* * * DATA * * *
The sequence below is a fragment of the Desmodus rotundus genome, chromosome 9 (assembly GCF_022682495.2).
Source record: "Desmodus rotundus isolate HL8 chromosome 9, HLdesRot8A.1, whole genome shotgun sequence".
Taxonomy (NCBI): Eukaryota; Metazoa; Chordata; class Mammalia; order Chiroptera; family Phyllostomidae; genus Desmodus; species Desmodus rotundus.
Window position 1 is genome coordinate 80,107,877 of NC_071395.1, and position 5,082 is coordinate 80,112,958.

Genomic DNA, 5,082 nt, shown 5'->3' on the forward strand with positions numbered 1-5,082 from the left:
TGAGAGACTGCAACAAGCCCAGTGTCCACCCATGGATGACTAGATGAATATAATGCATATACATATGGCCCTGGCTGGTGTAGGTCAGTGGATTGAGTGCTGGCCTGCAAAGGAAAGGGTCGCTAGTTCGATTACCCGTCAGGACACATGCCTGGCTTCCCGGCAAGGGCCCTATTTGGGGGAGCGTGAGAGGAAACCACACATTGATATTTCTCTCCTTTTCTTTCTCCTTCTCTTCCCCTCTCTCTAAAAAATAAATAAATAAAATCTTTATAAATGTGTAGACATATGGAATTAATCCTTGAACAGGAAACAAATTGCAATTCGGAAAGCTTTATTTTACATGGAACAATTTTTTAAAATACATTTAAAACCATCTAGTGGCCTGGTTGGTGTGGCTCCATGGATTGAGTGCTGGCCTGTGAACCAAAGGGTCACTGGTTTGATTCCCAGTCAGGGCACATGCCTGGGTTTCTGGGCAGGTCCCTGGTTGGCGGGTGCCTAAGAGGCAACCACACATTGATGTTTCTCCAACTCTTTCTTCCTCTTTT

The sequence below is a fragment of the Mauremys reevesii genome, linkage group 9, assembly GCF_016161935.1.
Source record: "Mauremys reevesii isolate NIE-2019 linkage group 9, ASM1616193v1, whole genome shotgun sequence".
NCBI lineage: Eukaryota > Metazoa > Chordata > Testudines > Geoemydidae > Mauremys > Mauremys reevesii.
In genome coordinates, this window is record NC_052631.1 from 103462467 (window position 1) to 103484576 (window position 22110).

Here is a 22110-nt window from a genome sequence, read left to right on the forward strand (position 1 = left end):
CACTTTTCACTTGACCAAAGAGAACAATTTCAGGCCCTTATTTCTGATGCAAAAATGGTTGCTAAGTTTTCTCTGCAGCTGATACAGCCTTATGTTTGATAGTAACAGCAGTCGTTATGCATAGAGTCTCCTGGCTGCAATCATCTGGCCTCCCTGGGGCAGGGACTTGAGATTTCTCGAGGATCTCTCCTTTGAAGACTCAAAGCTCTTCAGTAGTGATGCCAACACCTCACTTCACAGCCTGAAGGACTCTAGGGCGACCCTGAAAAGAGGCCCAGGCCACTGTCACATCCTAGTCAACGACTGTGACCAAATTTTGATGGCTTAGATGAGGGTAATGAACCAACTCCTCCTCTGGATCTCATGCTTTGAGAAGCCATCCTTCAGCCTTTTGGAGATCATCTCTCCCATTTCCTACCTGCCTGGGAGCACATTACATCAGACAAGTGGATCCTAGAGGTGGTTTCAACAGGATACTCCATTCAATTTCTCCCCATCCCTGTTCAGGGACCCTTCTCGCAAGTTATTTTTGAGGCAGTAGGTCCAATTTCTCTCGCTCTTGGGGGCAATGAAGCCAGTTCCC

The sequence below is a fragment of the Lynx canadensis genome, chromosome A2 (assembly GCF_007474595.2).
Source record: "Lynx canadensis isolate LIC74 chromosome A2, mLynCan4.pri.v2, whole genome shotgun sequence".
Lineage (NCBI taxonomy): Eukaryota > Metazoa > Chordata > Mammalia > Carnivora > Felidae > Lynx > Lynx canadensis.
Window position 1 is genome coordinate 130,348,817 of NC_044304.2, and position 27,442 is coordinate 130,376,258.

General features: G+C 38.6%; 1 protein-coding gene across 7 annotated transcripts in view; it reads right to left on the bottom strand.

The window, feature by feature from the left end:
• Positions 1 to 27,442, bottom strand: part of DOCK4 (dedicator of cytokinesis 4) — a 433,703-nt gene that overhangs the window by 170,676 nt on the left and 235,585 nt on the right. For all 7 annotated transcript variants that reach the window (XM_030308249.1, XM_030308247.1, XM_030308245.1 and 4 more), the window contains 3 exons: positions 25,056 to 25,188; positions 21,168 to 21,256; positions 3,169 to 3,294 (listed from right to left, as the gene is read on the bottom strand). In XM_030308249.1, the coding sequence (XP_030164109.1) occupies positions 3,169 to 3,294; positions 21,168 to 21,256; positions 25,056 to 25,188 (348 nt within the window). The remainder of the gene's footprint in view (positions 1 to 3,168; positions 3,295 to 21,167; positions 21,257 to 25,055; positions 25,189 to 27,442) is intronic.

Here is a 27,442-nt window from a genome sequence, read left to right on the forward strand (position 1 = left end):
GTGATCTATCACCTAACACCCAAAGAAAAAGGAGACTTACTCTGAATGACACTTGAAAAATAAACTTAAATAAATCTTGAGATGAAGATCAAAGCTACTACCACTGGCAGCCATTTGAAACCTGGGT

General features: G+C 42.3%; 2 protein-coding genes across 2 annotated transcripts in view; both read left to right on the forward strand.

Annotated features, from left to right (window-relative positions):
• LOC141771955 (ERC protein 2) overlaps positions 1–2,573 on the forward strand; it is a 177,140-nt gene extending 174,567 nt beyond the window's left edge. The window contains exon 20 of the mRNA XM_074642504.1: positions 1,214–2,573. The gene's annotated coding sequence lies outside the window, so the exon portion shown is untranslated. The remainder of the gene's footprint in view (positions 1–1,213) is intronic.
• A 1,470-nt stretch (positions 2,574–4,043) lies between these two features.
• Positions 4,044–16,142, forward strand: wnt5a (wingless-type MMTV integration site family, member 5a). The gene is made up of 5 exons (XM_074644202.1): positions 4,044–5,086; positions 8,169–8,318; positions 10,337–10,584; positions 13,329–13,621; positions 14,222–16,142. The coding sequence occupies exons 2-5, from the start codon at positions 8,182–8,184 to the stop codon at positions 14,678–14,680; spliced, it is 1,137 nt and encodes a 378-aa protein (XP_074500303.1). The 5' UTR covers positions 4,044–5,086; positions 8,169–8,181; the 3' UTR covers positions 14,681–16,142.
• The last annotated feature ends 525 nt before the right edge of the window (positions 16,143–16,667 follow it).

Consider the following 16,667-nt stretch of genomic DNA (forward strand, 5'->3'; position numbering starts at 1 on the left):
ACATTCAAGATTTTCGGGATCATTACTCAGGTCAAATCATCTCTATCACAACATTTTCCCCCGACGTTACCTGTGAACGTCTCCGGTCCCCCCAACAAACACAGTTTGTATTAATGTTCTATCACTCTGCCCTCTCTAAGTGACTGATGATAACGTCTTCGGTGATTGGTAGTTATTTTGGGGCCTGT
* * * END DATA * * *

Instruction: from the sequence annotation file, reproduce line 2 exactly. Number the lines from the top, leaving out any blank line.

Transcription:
Source record: "Desmodus rotundus isolate HL8 chromosome 9, HLdesRot8A.1, whole genome shotgun sequence".